The latest version of the football simulation game relies heavily on the gameplay of last year’s edition, but has some new minor improvements

Football in 2020 changed utterly. Matches are now played around the world in empty stadiums, kick-off times are structured so fans can watch their favourite teams from home and major international tournaments have even been postponed until next year.

While football in 2020 is different, FIFA 21 is largely the same as its predecessors.

Fans of older versions of the game will be easily able to pick up the new game and jump right in to the action.

FIFA 21: What’s new?

Jumping into the action is perhaps the most innovative addition to this season’s edition of the world’s most popular football simulation game, as Career Mode gets some shiny new updates including the option to simulate a 2D version of each match, taking it closer to Football Manager.

While the 2D simulation is running, you can “Jump In” and take control of your team as in a normal FIFA game and the action picks up exactly where the 2D map indicates.

You can even jump back out of the game and return to the 2D simulation or simply fast-forward to the end of the game.

This works very well and is sure to please fans of Career Mode, who sometimes feel as Ultimate Team gets the bigger billing and thus receives more game improvements year on year.

The new Player Development system in Career Mode is also a much-needed addition as player training and growth is more realistic.

Players can now be retrained in new positions, meaning that right wingers can become inverted left wingers or defensive midfielders turned into defenders, for example.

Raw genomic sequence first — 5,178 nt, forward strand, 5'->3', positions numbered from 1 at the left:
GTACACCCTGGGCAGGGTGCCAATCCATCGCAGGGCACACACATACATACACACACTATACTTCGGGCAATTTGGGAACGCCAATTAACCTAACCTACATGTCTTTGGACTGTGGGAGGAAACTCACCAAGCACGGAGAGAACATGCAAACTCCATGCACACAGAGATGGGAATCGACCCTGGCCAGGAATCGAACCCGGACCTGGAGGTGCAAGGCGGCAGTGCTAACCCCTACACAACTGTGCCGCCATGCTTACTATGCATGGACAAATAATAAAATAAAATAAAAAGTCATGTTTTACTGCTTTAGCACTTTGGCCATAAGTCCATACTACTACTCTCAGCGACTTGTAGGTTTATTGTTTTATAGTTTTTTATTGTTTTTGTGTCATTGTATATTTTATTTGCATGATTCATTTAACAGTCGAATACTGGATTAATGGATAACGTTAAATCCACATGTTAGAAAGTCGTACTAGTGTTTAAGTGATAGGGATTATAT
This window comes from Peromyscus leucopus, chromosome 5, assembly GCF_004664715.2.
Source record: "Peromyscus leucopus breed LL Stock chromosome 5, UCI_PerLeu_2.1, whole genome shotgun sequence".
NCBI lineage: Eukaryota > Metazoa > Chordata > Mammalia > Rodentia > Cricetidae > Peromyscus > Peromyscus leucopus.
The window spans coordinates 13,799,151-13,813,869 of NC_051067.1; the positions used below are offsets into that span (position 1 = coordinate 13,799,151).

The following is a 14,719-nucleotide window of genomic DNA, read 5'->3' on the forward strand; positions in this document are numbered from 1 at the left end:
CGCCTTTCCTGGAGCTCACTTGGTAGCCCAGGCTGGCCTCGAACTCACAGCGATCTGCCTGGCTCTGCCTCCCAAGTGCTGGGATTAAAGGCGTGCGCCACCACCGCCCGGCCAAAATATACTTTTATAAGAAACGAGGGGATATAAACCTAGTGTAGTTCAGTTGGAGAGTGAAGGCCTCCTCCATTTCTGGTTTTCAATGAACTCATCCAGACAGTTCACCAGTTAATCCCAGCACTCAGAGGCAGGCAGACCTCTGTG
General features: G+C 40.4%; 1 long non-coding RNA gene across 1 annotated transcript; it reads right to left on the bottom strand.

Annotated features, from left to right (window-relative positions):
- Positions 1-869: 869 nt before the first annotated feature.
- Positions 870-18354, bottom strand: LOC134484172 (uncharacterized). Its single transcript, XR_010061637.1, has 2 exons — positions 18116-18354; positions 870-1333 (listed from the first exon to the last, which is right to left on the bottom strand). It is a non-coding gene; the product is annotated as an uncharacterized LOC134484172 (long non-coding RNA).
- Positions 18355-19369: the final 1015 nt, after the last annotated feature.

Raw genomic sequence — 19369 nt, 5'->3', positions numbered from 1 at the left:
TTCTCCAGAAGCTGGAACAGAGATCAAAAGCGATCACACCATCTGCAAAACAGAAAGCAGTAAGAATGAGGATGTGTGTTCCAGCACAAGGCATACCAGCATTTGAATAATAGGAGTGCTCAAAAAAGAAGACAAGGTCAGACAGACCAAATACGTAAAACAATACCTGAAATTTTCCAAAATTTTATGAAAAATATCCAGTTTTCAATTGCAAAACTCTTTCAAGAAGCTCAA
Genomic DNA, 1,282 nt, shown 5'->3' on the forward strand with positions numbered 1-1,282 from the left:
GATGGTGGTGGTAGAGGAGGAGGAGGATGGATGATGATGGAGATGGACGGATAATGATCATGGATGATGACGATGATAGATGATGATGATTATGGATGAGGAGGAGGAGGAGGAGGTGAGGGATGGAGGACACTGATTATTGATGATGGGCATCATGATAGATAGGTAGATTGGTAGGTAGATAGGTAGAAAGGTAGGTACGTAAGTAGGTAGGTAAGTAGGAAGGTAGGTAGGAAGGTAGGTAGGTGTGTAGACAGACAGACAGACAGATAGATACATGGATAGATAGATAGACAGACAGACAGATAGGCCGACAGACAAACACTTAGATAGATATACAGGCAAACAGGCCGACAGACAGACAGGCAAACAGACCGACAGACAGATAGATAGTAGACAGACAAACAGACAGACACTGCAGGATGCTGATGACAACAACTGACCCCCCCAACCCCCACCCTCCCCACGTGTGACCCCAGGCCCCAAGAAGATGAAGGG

You can train your star striker to become a centre-back too, but position changes are logical, so it might take a few years for that kind of drastic position change to take effect!

Loan-to-buy options are now included to better reflect real-life transfers, while transfers can be more authentic, with some marquee players unavailable to buy, no matter the offer.

FIFA 21: Volta and Ultimate Team evolutions

Volta Football has been improved with the addition of Squad Battles, like in Ultimate Team, where you can earn XP to unlock new clothing items and even superstar players like Kylian Mbappe to recruit for your team.

There is a new story in Volta called the Debut, which features some real-life cameos like Kaka dropping by, but overall Volta remains a nice distraction rather than an essential game in itself like FIFA Street once was.

Ultimate Team remains the most-played game mode in FIFA and largely has stayed the same from last season.

The new improvement to FUT is Co-Op games where you can join up with a friend online and play using either of your Ultimate Teams in Squad Battles or Rivals, earning rewards for both players.

FIFA 21 gameplay? More of the same

EA Sports was forced to delay the launch of FIFA 21 and even cancelled the release of the demo for the game in order to ensure that the October 9 release date was met.

As a result, gameplay is largely the same from FIFA 20, with some small changes like Agile Dribbling and Creative Runs .

These give slightly more control over the ball when in possession and look to more closely resemble real-life football.

They’re nice little touches, but casual players may not even realise they have been added to the game.

Similarly, the menus have been given a lick of paint this year, but the overall menu screen looks the same, just with flashier colours.

Don’t expect FIFA 21 to revolutionise football but, if you’re a fan of the series, it’s a nice update to the game you know already.



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